In 1998, my family was torn apart by my parents’ abusive relationship, difficult divorce, and the negligent system. At the time, Russia (where I grew up and lived) was going through a great depression, after the fall of the USSR and restructuring of the economy. There was no food in stores. My mom was laid off from work and my dad wasn’t helping us much. We were completely broke. My brother, mother, and I shared a small piece of cheese for breakfast for the entire week. My aunt Tatyana helped us financially and I am forever grateful to her. I am also grateful to my mom for getting us through this incredible hardship.
I was in deep pain. As a young teenage girl, I had no father, no food, no stability, no financial security, as the country and the system were breaking down. I remember walking to school in the morning, in the 9th grade, but never making it to classes. I would sit on a bench between the houses near the school building and never go inside. I just sat there for hours and stared at things. I felt numb. I didn’t know why I was feeling this way or how to stop it. My depression was progressing. There were no psychologists available in my city at that time and there was a negative stigma around it as well (e.g. Why do you need to go to a “shrink?") Things were getting worse.
On a clear October night in 1998, I jumped out a second-floor window and broke my back. I was 17. I just wanted to end the pain, end the cycle, break the pattern, and start over. I didn’t want to give up on life; I just couldn’t take anymore of how I felt right then.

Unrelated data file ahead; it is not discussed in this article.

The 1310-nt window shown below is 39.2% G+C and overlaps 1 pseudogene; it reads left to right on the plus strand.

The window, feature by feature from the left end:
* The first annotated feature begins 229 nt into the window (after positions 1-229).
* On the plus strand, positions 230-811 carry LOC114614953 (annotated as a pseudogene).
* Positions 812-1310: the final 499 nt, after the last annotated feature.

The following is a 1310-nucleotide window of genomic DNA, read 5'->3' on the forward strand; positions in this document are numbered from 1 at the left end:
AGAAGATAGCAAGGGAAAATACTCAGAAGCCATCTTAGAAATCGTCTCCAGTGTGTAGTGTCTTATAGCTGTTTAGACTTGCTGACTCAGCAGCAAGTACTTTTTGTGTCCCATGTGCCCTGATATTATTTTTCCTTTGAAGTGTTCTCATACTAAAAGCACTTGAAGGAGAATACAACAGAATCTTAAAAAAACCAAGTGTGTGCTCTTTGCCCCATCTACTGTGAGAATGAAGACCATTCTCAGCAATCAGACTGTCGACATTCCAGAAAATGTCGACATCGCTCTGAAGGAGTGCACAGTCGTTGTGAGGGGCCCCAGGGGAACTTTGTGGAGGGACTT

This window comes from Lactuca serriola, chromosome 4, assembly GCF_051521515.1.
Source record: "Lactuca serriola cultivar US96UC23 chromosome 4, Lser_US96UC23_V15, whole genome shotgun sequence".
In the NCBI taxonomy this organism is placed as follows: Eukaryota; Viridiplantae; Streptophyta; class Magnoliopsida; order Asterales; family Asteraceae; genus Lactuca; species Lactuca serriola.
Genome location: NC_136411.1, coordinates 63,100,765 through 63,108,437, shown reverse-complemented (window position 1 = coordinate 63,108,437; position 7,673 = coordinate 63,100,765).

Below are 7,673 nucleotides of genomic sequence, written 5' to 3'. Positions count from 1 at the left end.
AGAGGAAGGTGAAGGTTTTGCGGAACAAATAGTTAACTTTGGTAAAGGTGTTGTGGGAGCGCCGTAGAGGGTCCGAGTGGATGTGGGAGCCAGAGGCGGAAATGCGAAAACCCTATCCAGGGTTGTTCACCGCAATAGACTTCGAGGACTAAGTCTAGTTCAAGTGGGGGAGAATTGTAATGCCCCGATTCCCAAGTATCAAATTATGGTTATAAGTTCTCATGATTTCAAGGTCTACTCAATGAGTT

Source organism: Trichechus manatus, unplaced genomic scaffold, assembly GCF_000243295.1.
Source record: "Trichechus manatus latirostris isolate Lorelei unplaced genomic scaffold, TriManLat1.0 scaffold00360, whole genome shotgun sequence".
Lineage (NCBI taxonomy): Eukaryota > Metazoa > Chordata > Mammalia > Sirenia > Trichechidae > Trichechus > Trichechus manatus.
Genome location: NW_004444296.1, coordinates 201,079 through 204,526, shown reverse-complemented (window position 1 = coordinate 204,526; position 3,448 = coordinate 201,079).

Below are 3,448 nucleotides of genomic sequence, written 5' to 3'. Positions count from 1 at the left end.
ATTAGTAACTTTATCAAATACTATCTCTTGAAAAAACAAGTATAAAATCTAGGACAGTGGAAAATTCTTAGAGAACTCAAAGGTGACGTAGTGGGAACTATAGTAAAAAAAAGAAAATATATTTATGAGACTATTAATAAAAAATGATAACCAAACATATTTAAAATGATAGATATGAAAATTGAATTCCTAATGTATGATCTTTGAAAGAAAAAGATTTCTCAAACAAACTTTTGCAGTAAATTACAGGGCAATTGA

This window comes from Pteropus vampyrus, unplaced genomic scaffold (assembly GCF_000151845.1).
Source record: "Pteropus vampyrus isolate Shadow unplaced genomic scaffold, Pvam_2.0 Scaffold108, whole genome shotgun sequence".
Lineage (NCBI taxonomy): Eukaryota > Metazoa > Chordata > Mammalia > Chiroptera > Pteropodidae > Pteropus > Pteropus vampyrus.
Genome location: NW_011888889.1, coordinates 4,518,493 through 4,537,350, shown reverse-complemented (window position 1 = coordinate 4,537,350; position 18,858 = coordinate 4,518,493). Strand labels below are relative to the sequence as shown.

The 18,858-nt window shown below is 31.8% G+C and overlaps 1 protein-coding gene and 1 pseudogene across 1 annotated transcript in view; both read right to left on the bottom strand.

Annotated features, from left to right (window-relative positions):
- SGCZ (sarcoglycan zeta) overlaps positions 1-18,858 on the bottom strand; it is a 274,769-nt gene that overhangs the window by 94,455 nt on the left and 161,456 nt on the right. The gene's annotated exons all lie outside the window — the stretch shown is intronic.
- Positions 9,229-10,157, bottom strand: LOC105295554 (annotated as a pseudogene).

This was a turning point for me. I had been accepted to Kuban State University before my accident and now I had a decision to make. I could take the academic year off while I recovered from back surgery or I could find a way to keep going. I was young and needed guidance but didn't know who I could turn to. My father was gone. My mother was overwhelmed. And my aunt already had her hands full.
It was around this time that I was introduced to Pavel Leonidovich. He was a psychologist and a martial arts coach who started the "Head Wind" school. He taught me about meditation, concentration, and energy work, which helped heal my body, mind, and soul. He believed in me and saw my potential. He helped me find the power within, so I could release the depression that had taken hold of me. He was so many things to me – a martial arts sensei, a psychologist, a friend, and a father figure. But most importantly, he was my life coach.
With his support and guidance, I decided to attend university that year. I walked to class on slippery snow every morning, wearing a thick corset under my clothes to support my back, with my mom holding me by the elbow. Inevitably, professors would ask me to sit down during class and I was forced to explain that I wasn’t allowed to sit for half of the year following my operation. It wasn't easy, but I graduated on time with very good grades.
I understand how it feels to be stuck. I know how trauma and depression take a hold on you. But I also know how to rise up, how to take your power back, and how to lead and enjoy your best life. This is my mission as a life coach. I want to guide you and help you create the life of your dreams.